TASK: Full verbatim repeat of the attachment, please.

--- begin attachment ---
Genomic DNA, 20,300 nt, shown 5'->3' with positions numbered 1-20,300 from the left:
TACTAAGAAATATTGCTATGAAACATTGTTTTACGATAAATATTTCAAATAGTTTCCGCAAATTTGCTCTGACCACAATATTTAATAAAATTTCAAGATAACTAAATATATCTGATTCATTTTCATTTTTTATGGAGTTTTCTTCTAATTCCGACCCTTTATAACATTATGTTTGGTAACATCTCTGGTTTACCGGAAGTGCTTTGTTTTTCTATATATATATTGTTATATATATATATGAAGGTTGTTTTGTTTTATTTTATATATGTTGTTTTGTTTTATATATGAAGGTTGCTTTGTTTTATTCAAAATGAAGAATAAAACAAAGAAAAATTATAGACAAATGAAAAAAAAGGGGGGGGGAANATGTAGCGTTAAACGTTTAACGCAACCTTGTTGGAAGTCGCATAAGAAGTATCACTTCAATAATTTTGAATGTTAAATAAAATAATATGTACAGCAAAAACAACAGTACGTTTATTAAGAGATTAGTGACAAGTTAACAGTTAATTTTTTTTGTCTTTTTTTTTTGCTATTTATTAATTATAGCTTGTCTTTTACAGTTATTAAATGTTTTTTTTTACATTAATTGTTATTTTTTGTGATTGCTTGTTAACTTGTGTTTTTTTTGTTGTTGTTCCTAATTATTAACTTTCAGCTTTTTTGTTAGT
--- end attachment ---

Genomic DNA, 20,300 nt, shown 5'->3' with positions numbered 1-20,300 from the left:
TACTAAGAAATATTGCTATGAAACATTGTTTTACGATAAATATTTCAAATAGTTTCCGCAAATTTGCTCTGACCACAATATTTAATAAAATTTCAAGATAACTAAATATATCTGATTCATTTTCATTTTTTATGGAGTTTTCTTCTAATTCCGACCCTTTATAACATTATGTTTGGTAACATCTCTGGTTTACCGGAAGTGCTTTGTTTTTCTATATATATATTGTTATATATATATATGAAGGTTGTTTTGTTTTATTTTATATATGTTGTTTTGTTTTATATATGAAGGTTGCTTTGTTTTATTCAAAATGAAGAATAAAACAAAGAAAAATTATAGACAAATGAAAAAAAAGGGGGGGGGAANATGTAGCGTTAAACGTTTAACGCAACCTTGTTGGAAGTCGCATAAGAAGTATCACTTCAATAATTTTGAATGTTAAATAAAATAATATGTACAGCAAAAACAACAGTACGTTTATTAAGAGATTAGTGACAAGTTAACAGTTAATTTTTTTTGTCTTTTTTTTTTGCTATTTATTAATTATAGCTTGTCTTTTACAGTTATTAAATGTTTTTTTTTACATTAATTGTTATTTTTTGTGATTGCTTGTTAACTTGTGTTTTTTTTGTTGTTGTTCCTAATTATTAACTTTCAGCTTTTTTGTTAGT